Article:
The Commission’s proposal that every farm would be required to maintain its area of permanent grassland (within a 5% tolerance) is weakened by permitting member states, as a ‘derogation’, to suspend this requirement where the national share of permanent pasture in total agricultural area has been maintained (which is the status quo obligation under the Health Check).

Ecological focus areas would now be confined to mainly arable holdings over 15 hectares. Also what counts as ecological focus area is extended to include certain areas of permanent crops as well as areas covered by equivalent practices funded under agri-environment measures in Pillar 2. The 7% figure still appears in square brackets so remains to be decided.

But Alan points out that the big addition is to allow two other measures which are defined as ‘equivalent practices’, alongside the three measures proposed by the Commission. These are commitments undertaken as part of agri-environment measures funded under Pillar 2 and environmental certification schemes.

Alan has been critical of aspects of the ‘equivalence’ debate, but the Cyprus amendments actually propose a rather limited version of equivalence, with less member state flexibility. His assessment is that the measures proposed would not make much difference to the limited environmental impact these broad-brush measures will have.

While the equivalence measures are more limited than some member states would like, there are still legitimate question marks raised if farms which are funded to undertake certain agricultural practices under Pillar 2 can also claim these for eligibility for the green payment in Pillar 1. At a minimum, there is clearly no additional environmental gain for the taxpayer. And it also raises questions of double funding. In Eurinco’s opinion, this would be unacceptable to the Court of Auditors, and is unlikely to survive the negotiations.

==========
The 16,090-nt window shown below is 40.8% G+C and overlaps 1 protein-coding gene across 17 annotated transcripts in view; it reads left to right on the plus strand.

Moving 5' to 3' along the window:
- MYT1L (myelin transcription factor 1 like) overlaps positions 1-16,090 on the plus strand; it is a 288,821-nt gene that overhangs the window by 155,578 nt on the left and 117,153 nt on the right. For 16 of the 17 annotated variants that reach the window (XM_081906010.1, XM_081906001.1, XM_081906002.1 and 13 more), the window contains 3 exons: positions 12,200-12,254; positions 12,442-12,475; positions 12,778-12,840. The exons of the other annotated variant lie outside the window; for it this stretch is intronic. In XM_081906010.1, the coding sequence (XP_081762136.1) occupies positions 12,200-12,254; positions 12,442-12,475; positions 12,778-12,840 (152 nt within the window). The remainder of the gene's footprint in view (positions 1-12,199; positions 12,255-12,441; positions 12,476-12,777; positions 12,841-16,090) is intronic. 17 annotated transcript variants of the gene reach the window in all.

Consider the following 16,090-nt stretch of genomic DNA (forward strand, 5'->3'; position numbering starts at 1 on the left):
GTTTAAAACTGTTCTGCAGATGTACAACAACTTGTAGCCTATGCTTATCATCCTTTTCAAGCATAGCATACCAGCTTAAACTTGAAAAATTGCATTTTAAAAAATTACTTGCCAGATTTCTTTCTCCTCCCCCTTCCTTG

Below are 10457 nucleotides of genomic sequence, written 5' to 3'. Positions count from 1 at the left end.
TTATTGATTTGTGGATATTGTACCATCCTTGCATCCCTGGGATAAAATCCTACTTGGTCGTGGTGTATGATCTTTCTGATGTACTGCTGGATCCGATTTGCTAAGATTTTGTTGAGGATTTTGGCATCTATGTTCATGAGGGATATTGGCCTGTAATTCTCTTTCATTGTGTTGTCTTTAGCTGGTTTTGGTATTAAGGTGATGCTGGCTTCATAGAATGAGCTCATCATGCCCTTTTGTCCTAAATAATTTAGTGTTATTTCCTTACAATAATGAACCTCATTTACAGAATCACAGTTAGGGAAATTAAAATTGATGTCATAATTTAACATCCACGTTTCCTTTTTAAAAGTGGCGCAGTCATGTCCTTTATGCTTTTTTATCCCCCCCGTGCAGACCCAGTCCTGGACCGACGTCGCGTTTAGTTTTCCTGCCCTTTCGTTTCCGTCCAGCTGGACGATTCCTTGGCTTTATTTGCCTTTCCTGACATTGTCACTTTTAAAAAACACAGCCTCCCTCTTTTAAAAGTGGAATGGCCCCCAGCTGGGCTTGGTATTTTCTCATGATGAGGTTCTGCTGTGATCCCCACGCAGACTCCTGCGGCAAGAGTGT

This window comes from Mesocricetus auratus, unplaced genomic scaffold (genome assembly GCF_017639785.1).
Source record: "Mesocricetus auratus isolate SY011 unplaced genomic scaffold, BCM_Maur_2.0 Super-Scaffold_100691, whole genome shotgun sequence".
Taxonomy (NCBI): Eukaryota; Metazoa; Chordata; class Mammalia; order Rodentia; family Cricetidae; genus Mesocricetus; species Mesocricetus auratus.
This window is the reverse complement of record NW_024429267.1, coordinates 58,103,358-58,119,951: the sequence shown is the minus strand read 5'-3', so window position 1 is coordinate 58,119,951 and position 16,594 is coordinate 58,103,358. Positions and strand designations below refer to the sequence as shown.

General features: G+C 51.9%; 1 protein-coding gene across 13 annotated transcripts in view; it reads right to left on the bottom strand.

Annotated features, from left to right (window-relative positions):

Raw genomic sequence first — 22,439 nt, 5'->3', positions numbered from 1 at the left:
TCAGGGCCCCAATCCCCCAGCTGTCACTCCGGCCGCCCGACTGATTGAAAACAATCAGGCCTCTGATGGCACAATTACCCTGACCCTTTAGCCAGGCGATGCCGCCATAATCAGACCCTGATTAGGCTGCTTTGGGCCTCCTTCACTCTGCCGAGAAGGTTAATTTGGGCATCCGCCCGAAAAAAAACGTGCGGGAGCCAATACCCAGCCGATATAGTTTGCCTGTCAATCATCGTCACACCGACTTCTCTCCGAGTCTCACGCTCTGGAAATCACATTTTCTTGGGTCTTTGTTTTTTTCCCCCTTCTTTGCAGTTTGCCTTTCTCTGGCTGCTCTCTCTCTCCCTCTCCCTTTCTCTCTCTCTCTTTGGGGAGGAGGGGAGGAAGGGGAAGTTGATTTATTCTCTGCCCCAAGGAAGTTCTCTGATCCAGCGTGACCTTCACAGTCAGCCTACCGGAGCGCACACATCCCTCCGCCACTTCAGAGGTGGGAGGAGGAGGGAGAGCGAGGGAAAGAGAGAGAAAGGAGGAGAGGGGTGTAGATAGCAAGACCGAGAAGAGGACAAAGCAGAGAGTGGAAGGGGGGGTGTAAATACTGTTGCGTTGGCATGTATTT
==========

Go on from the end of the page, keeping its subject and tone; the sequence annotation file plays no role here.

The Presidency proposal (Article 29(2)) adds the statement that “[The green payment] shall be without prejudice to the calculation of costs incurred and income foregone for the equivalent practices referred to ….”. His assessment is that this means that the baseline for Pillar 2 schemes should not be affected by the green practices in Pillar 1.

The double funding issue is also addressed in the revised Article 29 (No double funding) in the draft Horizonal Regulation which now reads:

Except with regard to [support provided for under (agri-environment measures) which is without prejudice to payments under (Article 29(2) of the direct payments regulation)], expenditure financed under the EAFRD shall not be subject of any other financing under the EU budget.

The green payment was defended by the Commission as using some of the Pillar 1 money to support practices beneficial to the climate and the environment. Those farmers enrolled in Agri-environment measures (AEMs) are certainly farming in more environmentally-friendly ways, but the European taxpayer is already compensating these farmers for the additional costs that they incur. Giving these farmers the green payment in addition, without any further environmental benefit, is in economic terms, ‘a deadweight loss’.

As Alan points out, if this money were available to expand AEMs in Pillar 2, even more farmers would be encouraged to farm in ways beneficial to biodiversity, climate and the provision of ecosystem services. The Eurinco view has long been that funding some current base-level agri-environment measures (such as those in ELS) under pillar 1 should release some of the remaining pillar 2 funds for higher level measures.